”They were not allowed to scratch an itch, make eye contact, or cross their legs without there being consequences,” she alleged.

    But Kay defends the school, which forces students into solitary confinement for misbehavior and cuts off all outside contact for some students for months at a time.

    “Just because something’s controversial doesn’t mean it’s negative,” Kay said. “We have a 97 percent satisfaction rate. I don’t think you could do an exit poll at Disneyland and see that.”

    California attorney Thomas Burton, who filed all seven lawsuits, calls the network of schools a “cult.”

   Burton, of Pleasanton, Calif., also alleges in one of his suits that the Cross Creek Manor, a Washington County, Utah, home owned by WWASPS “is one of many closed, secret cult centers . . . where adolescents are impounded, tortured, berated, brainwashed, and otherwise abused.”

    Cross Creek Manor has had relatively few complaints for a residential treatment facility, and has been licensed by the state for more than a decade, said Ken Stettler, director of licensing for the state Department of Health.

   Four of Burton’s suits involve teenage boys taken to Paradise Cove — which has since been closed — and generally allege the boys were held in a jungle compound where water, food and bathroom privileges were restricted.

    In one pending case, Silvio Alva claims he was kidnapped from his bedroom in Riverside, Calif., in 1997 and eventually taken to the compound, where he alleges he was beaten and once hog-tied with handcuffs and chains for three days.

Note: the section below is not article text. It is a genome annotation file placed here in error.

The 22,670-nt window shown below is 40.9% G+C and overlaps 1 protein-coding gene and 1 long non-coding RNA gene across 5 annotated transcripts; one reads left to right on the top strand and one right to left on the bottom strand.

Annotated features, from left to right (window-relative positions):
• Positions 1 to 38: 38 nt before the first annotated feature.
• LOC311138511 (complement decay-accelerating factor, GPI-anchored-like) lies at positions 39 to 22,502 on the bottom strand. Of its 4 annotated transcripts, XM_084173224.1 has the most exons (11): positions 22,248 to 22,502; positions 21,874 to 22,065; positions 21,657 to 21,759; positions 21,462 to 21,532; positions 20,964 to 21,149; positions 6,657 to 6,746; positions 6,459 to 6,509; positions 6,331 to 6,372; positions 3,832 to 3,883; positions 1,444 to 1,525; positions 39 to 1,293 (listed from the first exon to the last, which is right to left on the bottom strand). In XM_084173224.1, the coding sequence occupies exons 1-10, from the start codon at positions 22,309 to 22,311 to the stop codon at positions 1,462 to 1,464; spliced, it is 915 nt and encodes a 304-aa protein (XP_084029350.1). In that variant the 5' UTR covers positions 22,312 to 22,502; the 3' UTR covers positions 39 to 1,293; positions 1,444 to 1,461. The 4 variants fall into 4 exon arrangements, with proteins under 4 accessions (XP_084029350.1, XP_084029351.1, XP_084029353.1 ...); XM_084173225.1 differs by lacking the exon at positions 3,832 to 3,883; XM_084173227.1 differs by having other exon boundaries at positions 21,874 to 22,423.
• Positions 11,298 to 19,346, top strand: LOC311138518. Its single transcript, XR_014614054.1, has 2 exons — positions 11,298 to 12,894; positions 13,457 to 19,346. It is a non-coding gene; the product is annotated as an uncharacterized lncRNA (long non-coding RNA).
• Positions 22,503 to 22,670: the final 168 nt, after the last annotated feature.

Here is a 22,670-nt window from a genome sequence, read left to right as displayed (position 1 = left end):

Two cases target Tranquility Bay, where teens were allegedly forced to sleep without coverings and were attacked by insects. One girl alleged psychological abuse; two boys alleged they had nightmares and were afraid to go to beaches after they returned home. A final suit alleges a girl was verbally abused at Spring Creek Lodge.

    However, both of the Tranquility Bay lawsuits and two of the Paradise Cove suits have been dismissed due to procedural errors, such as missed filing deadlines by the plaintiffs and their attorney, Burton.

    Burton has appealed three of the dismissals to the 10th U.S. Circuit of Appeals in Denver.

    An eighth suit, which did not name the association, alleges a Washington state teenager was sexually abused by a staff member at Majestic Ranch in Randolph, Utah, in 1992. Narvin Lichfield, who also runs the Academy of Dundee Ranch, is the only remaining defendant in that case.

    Also, a 17-year-old student died at Tranquility Bay from a 20-foot fall last year, Kay said. And a treatment facility in the Czech Republic was closed down four years ago after a Utah couple was accused of abusing and illegally imprisoning dozens of teens.

    The couple is no longer affiliated with the Utah association and their whereabouts is unknown, Kay said.

    Only 17 out of 2,200 students are from Utah, Kay said. To get into one of the schools, parents must pay approximately $4,500 up front and an additional $1,990 a month.